The Liberals hoped to leaven those numbers with Tuesday’s decision to permanently shelve the stalled Northern Gateway pipeline across northwestern B.C. and impose a promised oil tanker ban on the northwest Pacific coast.

But the prime minister also left the door open to more pipeline approvals, saying each project would be examined on its merits. The “vital element,” said Trudeau, is the climate leadership of Alberta’s NDP government, which has imposed a 100-milliontonne cap on emission increases from the oil patch.

Trudeau said the Kinder Morgan approval, which includes 157 binding conditions set out by the National Energy Board, would create 15,000 new middle-class jobs.

“And as long as Kinder Morgan respects the stringent conditions put forward by the National Energy Board, this project will get built — because it’s in the national interest of Canadians, because we need to get our resources to market in safe, responsible ways, and that is exactly what we’re going to do,” he said.

Conservatives, however, immediately accused the government of providing less than half a loaf.

Interim Leader Rona Ambrose said the Liberals should have left Northern Gateway “on the table” and must now actively promote the other approved lines, particularly the beleaguered Trans Mountain expansion.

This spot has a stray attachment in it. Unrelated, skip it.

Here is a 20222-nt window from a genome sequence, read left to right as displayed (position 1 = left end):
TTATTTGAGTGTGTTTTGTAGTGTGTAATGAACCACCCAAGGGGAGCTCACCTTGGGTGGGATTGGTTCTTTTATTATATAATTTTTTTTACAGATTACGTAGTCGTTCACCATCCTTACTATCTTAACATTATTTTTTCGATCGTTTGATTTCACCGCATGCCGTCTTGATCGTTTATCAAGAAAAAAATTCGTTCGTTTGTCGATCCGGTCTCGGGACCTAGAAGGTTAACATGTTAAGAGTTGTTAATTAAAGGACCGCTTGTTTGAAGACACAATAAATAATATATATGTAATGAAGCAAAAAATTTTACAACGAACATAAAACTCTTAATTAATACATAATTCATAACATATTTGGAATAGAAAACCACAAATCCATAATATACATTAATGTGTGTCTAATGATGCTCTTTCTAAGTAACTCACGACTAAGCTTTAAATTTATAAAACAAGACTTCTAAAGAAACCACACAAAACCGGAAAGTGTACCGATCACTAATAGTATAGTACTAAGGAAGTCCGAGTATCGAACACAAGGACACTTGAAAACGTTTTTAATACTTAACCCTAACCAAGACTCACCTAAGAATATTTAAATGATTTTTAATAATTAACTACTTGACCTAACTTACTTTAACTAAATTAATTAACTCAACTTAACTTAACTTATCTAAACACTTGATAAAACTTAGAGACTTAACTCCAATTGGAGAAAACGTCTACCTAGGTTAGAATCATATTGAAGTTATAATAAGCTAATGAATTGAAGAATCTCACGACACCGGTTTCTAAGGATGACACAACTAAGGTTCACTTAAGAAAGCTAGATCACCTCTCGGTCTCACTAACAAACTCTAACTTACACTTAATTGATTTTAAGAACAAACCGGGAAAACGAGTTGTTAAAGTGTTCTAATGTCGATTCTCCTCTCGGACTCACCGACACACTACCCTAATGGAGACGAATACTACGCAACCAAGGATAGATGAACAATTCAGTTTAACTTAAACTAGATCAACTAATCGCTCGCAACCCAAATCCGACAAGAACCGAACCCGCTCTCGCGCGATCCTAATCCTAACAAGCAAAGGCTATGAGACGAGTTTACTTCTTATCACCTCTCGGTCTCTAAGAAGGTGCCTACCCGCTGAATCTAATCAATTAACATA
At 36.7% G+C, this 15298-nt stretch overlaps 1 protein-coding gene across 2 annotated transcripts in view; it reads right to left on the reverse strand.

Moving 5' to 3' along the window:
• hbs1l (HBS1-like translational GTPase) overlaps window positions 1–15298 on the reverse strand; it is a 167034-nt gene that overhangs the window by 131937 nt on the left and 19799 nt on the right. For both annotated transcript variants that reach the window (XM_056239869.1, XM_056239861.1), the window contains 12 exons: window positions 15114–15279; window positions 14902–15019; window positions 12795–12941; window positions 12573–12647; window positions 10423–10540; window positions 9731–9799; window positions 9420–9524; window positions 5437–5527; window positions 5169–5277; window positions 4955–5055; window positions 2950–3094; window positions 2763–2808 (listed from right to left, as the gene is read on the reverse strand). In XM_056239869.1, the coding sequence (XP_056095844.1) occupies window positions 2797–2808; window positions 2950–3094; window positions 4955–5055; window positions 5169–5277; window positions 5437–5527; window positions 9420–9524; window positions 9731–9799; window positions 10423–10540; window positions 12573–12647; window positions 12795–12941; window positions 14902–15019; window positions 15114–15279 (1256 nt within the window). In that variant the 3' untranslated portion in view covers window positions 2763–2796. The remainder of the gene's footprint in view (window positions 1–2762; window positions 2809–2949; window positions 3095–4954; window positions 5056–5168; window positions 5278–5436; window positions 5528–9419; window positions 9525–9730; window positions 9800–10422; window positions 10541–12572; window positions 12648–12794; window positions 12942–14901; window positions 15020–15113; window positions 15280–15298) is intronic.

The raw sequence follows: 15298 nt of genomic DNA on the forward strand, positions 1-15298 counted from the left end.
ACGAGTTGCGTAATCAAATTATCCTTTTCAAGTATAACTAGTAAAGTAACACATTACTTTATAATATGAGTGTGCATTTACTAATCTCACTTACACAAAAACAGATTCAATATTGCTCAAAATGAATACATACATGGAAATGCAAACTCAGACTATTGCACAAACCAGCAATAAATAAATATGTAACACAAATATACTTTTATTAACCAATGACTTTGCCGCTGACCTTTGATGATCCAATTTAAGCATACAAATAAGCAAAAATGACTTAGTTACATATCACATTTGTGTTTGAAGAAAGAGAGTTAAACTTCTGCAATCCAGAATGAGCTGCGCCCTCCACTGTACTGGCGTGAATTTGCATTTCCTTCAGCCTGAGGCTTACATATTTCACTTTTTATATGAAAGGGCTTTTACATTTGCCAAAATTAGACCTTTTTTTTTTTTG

“I see very little prospect, politically speaking, that this pipeline will get built,” Ambrose said.

Alberta’s NDP premier Rachel Notley, who met Trudeau following the announcement, lauded the prime minister for his “extraordinary leadership” — crediting the Liberals for building the economy and moving forward aggressively on the environment while “understanding that you can do both at the same time.”

Notley called the Kinder Morgan approval “very good news

for Albertans” at a difficult time for the province.

“It means that we can diversify our market, we can get our product to China and we can get more money for our product and we can enhance our economic independence not only in Alberta but all of Canada,” she said.

However, Tom Mulcair, leader of the federal New Democrats, said Trudeau “betrayed” British Columbians by breaking his “solemn promise” to never approve Kinder Morgan without redoing the Harper government’s flawed environmental review process.

“He still doesn’t even have a plan to deal with greenhouse gases after the Paris conference,” Mulcair said. “So, there’s no excuse for what he’s doing here today.”